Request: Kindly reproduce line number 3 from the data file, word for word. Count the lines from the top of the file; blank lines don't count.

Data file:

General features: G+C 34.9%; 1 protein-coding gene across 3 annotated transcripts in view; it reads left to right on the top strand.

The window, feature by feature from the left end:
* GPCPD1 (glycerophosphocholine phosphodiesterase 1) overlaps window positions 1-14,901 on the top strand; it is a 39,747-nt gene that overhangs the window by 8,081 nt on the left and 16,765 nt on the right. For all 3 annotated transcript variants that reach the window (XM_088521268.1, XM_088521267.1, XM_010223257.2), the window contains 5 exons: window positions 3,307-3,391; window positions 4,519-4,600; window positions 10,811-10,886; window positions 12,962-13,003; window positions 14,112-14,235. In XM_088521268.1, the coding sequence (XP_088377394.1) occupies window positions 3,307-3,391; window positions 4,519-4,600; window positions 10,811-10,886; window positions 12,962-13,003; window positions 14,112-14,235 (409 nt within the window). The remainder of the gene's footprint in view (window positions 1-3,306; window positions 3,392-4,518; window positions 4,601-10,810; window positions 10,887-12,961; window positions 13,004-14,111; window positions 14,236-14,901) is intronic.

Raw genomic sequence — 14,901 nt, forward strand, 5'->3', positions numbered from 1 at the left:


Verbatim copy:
* GPCPD1 (glycerophosphocholine phosphodiesterase 1) overlaps window positions 1-14,901 on the top strand; it is a 39,747-nt gene that overhangs the window by 8,081 nt on the left and 16,765 nt on the right. For all 3 annotated transcript variants that reach the window (XM_088521268.1, XM_088521267.1, XM_010223257.2), the window contains 5 exons: window positions 3,307-3,391; window positions 4,519-4,600; window positions 10,811-10,886; window positions 12,962-13,003; window positions 14,112-14,235. In XM_088521268.1, the coding sequence (XP_088377394.1) occupies window positions 3,307-3,391; window positions 4,519-4,600; window positions 10,811-10,886; window positions 12,962-13,003; window positions 14,112-14,235 (409 nt within the window). The remainder of the gene's footprint in view (window positions 1-3,306; window positions 3,392-4,518; window positions 4,601-10,810; window positions 10,887-12,961; window positions 13,004-14,111; window positions 14,236-14,901) is intronic.